Review: Chamber music festival off to thrilling start
If Sunday afternoon's recital at Weber Music Hall on the UMD campus was any indication, the 2010 Three Bridges International Chamber Music Festival will be a thrilling series of concerts. The second chapter in this annual event features a wide va...
If Sunday afternoon's recital at Weber Music Hall on the UMD campus was any indication, the 2010 Three Bridges International Chamber Music Festival will be a thrilling series of concerts. The second chapter in this annual event features a wide variety of musicians playing chamber music written between 1820 and 2003. Since Tuesday will be the 200th birthday of composer Robert Schumann, much of his music will be featured this week.
Indeed, Schumann was the main course Sunday, featuring his Piano Quartet in E-flat major, Op. 47 (1842). Pianist Jeannie Yu was joined by violinist Anton Miller, violist Rita Porfiris and cellist Stefan Kartman. This dazzling, toe-tapping quartet is one of the special treats of the chamber music world. A thoughtful reflection opens the saga, which gets energized quickly. The reflective moment returns in the middle, then quickly is chased away by the strongly stated melodies shared by all the players. Powerful music this was, played in a very sharing manner by all four
The second movement is a furious romp with Kartman's fingers setting the pace. In a blur of sound, everyone's pulse has been increased. Fortunately, the third movement Andante Cantabile is a song worth waiting for. The cello sings this gorgeous melody, allowing the violin, then the viola, to pick up the tune and chant it with a different timbre. Just watching Kartman, Miller and Porfiris visibly pass the glowing torch back and forth between them was stimulating. The song itself was frosting on the fudge.
With a throbbing burst of energy, the fourth movement rounded out this well-shaped quartet. Yu's fingers moved simultaneously with each of the string players in turn. The effect in Weber Hall was as clear and
bubbly as fresh champagne.
For all of us musicians, chamber music didn't die in the 19th century. It was well represented here by a piece by Twin Cities composer Libby Larsen and another by Connecticut composer/teacher Stephen Michael Gryc. Larsen's "Black Birds, Red Hills" was written in 1987 for piano, violin and viola. Each of its four movements comes with a photographic image depicting "Pedernal Hills," "Black Rock," "Red Hills and Sky" and "A Black Bird with Snow Covered Red Hills." The flint-red hills murmured through the piano and violin, with new tension added for the black rock. The violin simply hangs in the air at the end of each section. The third piece was the most lyrical, coming to a luscious close with a major chord in the strings. The last movement brought the blackbird and still allowed the violin to trail off into a wide reaching vision.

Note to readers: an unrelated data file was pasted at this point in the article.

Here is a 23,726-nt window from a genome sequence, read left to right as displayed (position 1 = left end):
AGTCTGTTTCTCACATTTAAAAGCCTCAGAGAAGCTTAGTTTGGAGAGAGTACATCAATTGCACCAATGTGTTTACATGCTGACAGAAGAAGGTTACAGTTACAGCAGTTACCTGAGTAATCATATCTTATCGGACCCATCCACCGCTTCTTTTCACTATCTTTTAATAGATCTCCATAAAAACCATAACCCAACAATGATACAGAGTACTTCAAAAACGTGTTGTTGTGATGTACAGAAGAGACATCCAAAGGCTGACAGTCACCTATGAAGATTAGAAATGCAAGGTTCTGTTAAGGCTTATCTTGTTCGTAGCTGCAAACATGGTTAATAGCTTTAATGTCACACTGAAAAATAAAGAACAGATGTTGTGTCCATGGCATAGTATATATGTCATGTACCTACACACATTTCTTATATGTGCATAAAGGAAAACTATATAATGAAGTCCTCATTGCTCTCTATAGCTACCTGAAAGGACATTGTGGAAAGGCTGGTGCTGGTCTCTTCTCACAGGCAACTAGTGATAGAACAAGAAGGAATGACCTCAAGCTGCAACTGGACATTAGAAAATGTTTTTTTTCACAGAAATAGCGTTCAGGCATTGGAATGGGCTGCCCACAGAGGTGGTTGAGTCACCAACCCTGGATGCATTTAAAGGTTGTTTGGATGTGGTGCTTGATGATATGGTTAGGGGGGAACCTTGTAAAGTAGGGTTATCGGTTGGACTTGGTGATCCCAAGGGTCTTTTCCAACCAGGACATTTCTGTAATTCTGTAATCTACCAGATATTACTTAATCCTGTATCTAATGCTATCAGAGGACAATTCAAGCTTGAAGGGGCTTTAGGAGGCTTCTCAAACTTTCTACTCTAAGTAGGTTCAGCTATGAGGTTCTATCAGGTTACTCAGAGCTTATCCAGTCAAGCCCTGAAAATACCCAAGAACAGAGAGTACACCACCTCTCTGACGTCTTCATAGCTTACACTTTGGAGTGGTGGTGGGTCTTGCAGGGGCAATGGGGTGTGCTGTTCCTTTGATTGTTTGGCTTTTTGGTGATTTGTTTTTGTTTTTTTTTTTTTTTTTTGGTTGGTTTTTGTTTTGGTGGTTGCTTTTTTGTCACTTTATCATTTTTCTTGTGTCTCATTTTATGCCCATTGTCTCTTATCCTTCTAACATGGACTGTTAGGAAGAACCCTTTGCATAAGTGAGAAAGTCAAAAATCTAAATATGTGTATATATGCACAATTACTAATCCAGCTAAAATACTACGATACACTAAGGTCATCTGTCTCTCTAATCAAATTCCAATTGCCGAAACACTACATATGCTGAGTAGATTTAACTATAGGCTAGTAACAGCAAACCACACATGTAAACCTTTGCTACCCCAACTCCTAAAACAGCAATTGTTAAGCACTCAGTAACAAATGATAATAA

The Dances and Nocturnes (1990) by Gryc were haunting and picturesque. Three nocturnes were separated by three dances, all involving the four quartet members. A rippling piano gave way to Latin rhythms, then turned sultry as Porfiris' viola created a melody later shared by Kartman's cello. Another dance was a twisting tarantella, with a strong piano melody and a fascinating string glissando from low cello through the viola to the top of the violin. The final Nocturne was simply beautiful. The cello sang a longing melody, then passed it to the violin, and next to the viola, while the other instruments took turns creating warm, dronelike accompaniments.
All four players were constantly in sync with each other, so the concert was like a gentle intrusion on a very intimate conversation. More of these programs take place through June 17. Three Bridges 2010 has begun. Go if you get the chance.
Samuel Black is pianist with the Gichigami Trio, and reviews musical events for the News Tribune.